You are here: Home
/ Publication Information
Title: Roosting habitat of Merriam's turkeys in the Black Hills, South Dakota
Author: Rumble, Mark A.
Source: Journal of wildlife management. 56(4): 750-759
Publication Series: Miscellaneous Publication
Description: Lack of roost habitat (trees >40 cm diameter breast height [dbh] and >18 m2/ha basal area) can limit populations of Merriam’s turkeys (Meleagris gallopavo merriami). The Black Hills region has relatively large populations of Merriam’s turkeys, yet trees >40 cm dbh are uncommon. Consequently, I studied roosting habitat of this subspecies in a hierarchical manner to quantify roost habitat requirements in an area of apparent limited suitable roost habitat. Little or no selection for roosts occurred among macrohabitats. Basal area at roost sites averaged 19 - 25 m2/ha. Winter and summer (excluding hens with poult) roost sites were more similar than roost sites selected by hens with poults or random sites. Vegetative characteristics at roost plots showed trends toward trees with larger dbh, lower tree density (stems/ha), and higher basal area (m2/ha). Roost trees averaged 35 cm dbh, but trees >23 cm dbh were used. Roost trees had layered horizontal branches and often large dbh, but large dbh was not a prerequisite for roost trees. Timber management practices in the Black Hills that modify the forest below 21 m2/ha and decrease the number of 25-35 cm dbh trees will reduce roosting habitat for Merriam’s turkeys.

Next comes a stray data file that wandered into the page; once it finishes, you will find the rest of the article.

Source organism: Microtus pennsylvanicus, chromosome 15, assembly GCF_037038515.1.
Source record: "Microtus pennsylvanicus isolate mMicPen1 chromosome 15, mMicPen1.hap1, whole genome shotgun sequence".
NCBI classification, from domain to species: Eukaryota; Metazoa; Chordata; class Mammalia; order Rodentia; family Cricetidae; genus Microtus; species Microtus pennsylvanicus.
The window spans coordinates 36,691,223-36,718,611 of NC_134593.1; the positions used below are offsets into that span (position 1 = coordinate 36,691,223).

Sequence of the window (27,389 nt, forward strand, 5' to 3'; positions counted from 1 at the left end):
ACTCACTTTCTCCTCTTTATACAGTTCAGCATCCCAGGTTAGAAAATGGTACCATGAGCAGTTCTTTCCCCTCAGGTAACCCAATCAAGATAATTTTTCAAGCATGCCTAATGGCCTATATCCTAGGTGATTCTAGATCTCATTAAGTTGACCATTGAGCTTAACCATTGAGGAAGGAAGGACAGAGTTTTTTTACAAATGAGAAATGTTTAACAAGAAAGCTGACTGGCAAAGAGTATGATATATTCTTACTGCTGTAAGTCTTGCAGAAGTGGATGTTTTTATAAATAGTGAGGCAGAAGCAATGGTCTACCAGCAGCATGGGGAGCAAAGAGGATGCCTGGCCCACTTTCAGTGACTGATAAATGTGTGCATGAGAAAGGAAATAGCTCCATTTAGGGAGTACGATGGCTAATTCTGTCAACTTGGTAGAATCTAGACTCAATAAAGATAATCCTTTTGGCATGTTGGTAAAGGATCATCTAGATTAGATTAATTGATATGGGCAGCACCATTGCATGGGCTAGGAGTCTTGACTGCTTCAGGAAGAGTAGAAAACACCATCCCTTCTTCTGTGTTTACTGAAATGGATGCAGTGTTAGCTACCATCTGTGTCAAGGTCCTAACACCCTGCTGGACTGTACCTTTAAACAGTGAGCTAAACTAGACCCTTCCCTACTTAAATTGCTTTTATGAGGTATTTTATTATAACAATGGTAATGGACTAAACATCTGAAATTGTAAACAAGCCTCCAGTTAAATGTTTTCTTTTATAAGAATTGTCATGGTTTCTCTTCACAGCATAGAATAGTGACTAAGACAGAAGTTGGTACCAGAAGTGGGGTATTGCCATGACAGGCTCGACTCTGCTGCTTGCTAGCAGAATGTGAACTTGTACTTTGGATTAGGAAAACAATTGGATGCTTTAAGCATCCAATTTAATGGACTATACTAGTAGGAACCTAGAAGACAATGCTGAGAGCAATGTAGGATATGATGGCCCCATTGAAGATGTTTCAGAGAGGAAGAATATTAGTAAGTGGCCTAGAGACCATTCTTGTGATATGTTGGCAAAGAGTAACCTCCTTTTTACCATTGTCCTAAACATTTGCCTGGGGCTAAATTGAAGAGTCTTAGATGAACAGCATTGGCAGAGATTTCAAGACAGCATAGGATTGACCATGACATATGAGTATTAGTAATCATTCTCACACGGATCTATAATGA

Keywords: turkeys, Meleagris gallopavo merriami, habitat selection, roosting, Black Hills
- We recommend that you also print this page and attach it to the printout of the article, to retain the full citation information.
- This article was written and prepared by U.S. Government employees on official time, and is therefore in the public domain.
- You may send email to email@example.com to request a hard copy of this publication. (Please specify exactly which publication you are requesting and your mailing address.)
XML: View XML
Rumble, Mark A. 1992. Roosting habitat of Merriam''s turkeys in the Black Hills, South Dakota. Journal of wildlife management. 56(4): 750-759
Get the latest version of the Adobe Acrobat reader or Acrobat Reader for Windows with Search and Accessibility